What are gestures and swipes?
Apple devices have a touch screen that allows you to touch the screen in different ways to control it. These are called gestures and swipes.
Many of the interactions with the screen are obvious for people with smartphone experience.
Apple actually claims that their iPhone and iPad devices are so intuitive that they don’t supply a manual of any kind in the box.
This is great in theory, but in practice, many users are unaware of many of the things their device is capable of.
This is why I decided to put together this tutorial covering most of the swipes and gestures available for all models of iPhone, iPad & iPod touch.
Table of Contents
iPhone multi-touch gestures
Gestures are what Apple calls the way you move your fingers on the iPhone touchscreen to get it to do stuff.
iPhone Gestures List
Basically, there are 4 types of gesture that you can use on all iPhones and iPads:
- Tap is used to select something on the screen. For example, you jab your finger at an app on the screen and it will open.
- If text runs off the bottom of the iPhone screen you can use drag to move down to see more
- Swipe allows you to move from screen to screen and much more…
- Pinch/spread allows you to zoom in and out. Good for making things bigger, such as photographs
Gestures for iPhones without Face ID and all iPads
If you have an iPhone or iPad with a home button then these gestures should work.
Of the 4 iPhone gestures available swipe has the most ‘hidden’ uses.
In iOS 8 Apple added many new ways in which you can use the swipe gesture. Some are obvious, but others may be completely new to you so I compiled a list of all the latest swipe gestures.
There are also 3 handy videos at the end of the post which shows you how to do most of these swipes and iPhone gestures.
Swipe left to right from anywhere on the screen to unlock your device
If your iPhone is locked, or if you have first switched it on then swipe left to right to allow you to unlock it.
Swipes on the iPhone home screen
A swipe down from the top half of the home screen brings up the new Spotlight search interface. This allows you to search your iPhone for stuff – from an email to website.
A swipe down from the very top edge of the home screen will open the notification centre.
Notification Center collects your notifications in one place, so you can review them whenever you’re ready. View details about your day—such as the weather forecast, appointments, birthdays, stock quotes, and even a quick summary of what’s coming up tomorrow. Tap the Notifications tab to review all your alerts.
A swipe left to right, or right to left in the notification centre will swap between sections.
Swipe up from the bottom of the screen
A swipe up from the bottom of the screen brings up the newly-introduced Control Center that gives us quick access to system toggles and lots more.
Control Center gives you instant access to the camera, calculator, AirPlay, and other handy features. You can also adjust the brightness, lock the screen in portrait orientation, turn wireless services on or off, and turn on AirDrop
Swipe up to close an app
When you open an app on your iPhone it stays open even after you leave it. You may not even be aware you have several apps open in the background draining the battery and using data. This is why iOS 8 has a multitasking switcher – to allow you to switch between open apps and also to close them so they no longer drain your battery.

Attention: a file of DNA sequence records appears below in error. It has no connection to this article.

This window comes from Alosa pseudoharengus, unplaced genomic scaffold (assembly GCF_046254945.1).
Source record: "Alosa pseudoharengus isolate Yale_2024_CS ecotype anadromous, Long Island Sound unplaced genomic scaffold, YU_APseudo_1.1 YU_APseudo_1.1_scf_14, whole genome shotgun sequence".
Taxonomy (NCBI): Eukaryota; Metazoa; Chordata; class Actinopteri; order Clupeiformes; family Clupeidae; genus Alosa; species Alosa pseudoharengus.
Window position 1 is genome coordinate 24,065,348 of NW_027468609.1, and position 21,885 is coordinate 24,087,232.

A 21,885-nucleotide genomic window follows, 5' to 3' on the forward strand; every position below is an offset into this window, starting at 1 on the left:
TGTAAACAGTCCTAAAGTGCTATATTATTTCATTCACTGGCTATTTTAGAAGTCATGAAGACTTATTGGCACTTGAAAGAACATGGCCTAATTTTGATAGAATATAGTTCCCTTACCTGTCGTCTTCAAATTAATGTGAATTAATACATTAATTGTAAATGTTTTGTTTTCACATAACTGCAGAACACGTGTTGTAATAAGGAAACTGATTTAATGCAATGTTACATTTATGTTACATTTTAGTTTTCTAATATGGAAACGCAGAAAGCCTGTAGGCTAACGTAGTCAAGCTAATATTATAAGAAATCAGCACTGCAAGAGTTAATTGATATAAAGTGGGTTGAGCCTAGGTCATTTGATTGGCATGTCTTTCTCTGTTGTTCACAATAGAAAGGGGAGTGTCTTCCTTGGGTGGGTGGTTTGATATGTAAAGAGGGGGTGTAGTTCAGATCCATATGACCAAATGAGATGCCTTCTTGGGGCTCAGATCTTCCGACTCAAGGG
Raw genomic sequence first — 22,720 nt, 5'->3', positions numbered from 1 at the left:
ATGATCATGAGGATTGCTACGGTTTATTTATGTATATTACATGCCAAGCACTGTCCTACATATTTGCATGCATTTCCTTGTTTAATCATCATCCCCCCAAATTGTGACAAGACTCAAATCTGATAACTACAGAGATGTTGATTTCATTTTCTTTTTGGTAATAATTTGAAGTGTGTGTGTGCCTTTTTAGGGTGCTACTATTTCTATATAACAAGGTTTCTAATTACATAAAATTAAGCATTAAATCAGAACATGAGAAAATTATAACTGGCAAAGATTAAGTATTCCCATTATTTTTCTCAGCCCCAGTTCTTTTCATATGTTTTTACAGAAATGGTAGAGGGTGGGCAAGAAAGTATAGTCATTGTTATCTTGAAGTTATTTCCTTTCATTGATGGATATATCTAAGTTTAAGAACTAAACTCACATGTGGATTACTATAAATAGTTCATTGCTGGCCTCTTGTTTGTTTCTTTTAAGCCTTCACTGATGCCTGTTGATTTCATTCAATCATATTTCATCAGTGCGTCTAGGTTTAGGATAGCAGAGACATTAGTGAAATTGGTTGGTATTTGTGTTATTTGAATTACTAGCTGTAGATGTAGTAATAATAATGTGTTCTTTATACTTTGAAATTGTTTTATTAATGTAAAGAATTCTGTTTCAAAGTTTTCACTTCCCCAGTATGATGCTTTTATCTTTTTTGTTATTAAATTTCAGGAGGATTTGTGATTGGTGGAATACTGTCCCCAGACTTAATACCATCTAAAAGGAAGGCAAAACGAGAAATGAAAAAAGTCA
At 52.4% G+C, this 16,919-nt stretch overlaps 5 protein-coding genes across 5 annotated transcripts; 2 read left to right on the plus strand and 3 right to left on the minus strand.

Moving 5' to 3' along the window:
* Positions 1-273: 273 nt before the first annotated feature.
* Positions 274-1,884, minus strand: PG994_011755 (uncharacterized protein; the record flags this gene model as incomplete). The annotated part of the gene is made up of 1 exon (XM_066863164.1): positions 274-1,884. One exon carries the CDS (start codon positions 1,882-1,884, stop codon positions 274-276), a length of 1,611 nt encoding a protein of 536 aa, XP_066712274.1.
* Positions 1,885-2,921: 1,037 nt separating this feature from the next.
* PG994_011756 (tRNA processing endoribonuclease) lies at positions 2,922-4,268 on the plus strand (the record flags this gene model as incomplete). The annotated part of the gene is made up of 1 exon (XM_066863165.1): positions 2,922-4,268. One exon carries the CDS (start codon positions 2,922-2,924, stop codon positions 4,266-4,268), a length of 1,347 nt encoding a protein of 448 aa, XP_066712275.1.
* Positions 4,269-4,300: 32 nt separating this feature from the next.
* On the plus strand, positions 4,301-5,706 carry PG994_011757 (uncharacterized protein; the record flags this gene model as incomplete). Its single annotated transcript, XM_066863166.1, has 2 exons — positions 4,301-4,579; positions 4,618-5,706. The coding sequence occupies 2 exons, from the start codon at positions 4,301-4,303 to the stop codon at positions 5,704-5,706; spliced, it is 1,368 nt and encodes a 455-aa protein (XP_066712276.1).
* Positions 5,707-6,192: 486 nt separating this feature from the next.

To access the multitasking switcher tap the home button twice on an unlocked iPhone. Swipe up an app in the new multitasking switcher to close it. You can use multiple fingers – up to 3 – to close 3 apps at a time.
Swipe left to right in an iPhone app
Swipe from the left edge towards the right in Mail, Notes, Settings, Messages etc. to go back one screen. This is an alternative to tapping the back button at the top-right. Be aware that this feature isn’t enabled in all apps due to possible conflicts.
Swiping in the Safari web browser
Swipe from the left edge in Safari to go back one page.
Swipe from the right edge in Safari to go forward.
Drag a tab towards the left in the new Safari tab view to close a tab.
Swipes in email
A swipe from right to left on an individual email while in the mail list view brings up the “Flag”, “Trash” and “More” options. Tapping on more lets you do all sorts of extra things to the message.
Swiping left to right allows you to mark a message as being read.
Peek and Pop 3D Touch
The iPhone 6s and 6s Plus with iOS 9 added some new iPhone gestures called ‘peek and pop’ which use 3D touch. This feature is not available on earlier iPhones or iPads.
This means that the phone can tell how firmly you press the screen. Press and hold can be used to preview more information (peek) or a deep press opens the information (pop).
For example, in Mail, press a message in the mailbox list for a peek at the message contents, then slide up to see a list of actions. Or press a little deeper to pop the message open. In Photos, press to peek at an image; then swipe up to share or copy it, or press a little deeper to pop the image to full screen.
Since iOS 7, a whole new set of gestures were introduced to allow more fine control of the iPhone.
Since 2018 iPhones have no home button so you have to learn a whole new way of controlling your device with different gestures.
The video below gives a good insight into how to use gestures to control your device and carry out most tasks.